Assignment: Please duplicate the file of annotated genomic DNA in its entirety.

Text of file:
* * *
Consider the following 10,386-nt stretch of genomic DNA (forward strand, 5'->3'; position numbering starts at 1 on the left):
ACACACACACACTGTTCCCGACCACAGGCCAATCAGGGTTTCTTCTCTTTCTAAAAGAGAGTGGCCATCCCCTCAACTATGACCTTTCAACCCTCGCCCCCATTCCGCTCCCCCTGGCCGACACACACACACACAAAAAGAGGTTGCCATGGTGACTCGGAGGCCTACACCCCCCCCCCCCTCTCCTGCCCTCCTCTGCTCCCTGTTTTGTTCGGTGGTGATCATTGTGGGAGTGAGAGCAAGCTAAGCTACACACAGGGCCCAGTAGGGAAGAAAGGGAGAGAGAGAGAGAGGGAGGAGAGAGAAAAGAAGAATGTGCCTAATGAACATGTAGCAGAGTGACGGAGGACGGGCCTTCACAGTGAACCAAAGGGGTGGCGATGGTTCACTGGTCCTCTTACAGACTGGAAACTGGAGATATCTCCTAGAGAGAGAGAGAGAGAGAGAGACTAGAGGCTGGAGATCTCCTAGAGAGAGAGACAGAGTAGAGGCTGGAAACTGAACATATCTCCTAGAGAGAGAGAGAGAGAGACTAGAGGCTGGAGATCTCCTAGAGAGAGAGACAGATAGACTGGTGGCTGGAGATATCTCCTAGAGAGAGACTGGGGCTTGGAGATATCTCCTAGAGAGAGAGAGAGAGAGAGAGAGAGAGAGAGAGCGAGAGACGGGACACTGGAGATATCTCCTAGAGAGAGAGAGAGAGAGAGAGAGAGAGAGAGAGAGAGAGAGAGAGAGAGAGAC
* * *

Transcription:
Consider the following 10,386-nt stretch of genomic DNA (forward strand, 5'->3'; position numbering starts at 1 on the left):
ACACACACACACTGTTCCCGACCACAGGCCAATCAGGGTTTCTTCTCTTTCTAAAAGAGAGTGGCCATCCCCTCAACTATGACCTTTCAACCCTCGCCCCCATTCCGCTCCCCCTGGCCGACACACACACACACAAAAAGAGGTTGCCATGGTGACTCGGAGGCCTACACCCCCCCCCCCCTCTCCTGCCCTCCTCTGCTCCCTGTTTTGTTCGGTGGTGATCATTGTGGGAGTGAGAGCAAGCTAAGCTACACACAGGGCCCAGTAGGGAAGAAAGGGAGAGAGAGAGAGAGGGAGGAGAGAGAAAAGAAGAATGTGCCTAATGAACATGTAGCAGAGTGACGGAGGACGGGCCTTCACAGTGAACCAAAGGGGTGGCGATGGTTCACTGGTCCTCTTACAGACTGGAAACTGGAGATATCTCCTAGAGAGAGAGAGAGAGAGAGAGACTAGAGGCTGGAGATCTCCTAGAGAGAGAGACAGAGTAGAGGCTGGAAACTGAACATATCTCCTAGAGAGAGAGAGAGAGAGACTAGAGGCTGGAGATCTCCTAGAGAGAGAGACAGATAGACTGGTGGCTGGAGATATCTCCTAGAGAGAGACTGGGGCTTGGAGATATCTCCTAGAGAGAGAGAGAGAGAGAGAGAGAGAGAGAGAGCGAGAGACGGGACACTGGAGATATCTCCTAGAGAGAGAGAGAGAGAGAGAGAGAGAGAGAGAGAGAGAGAGAGAGAGAGAGAC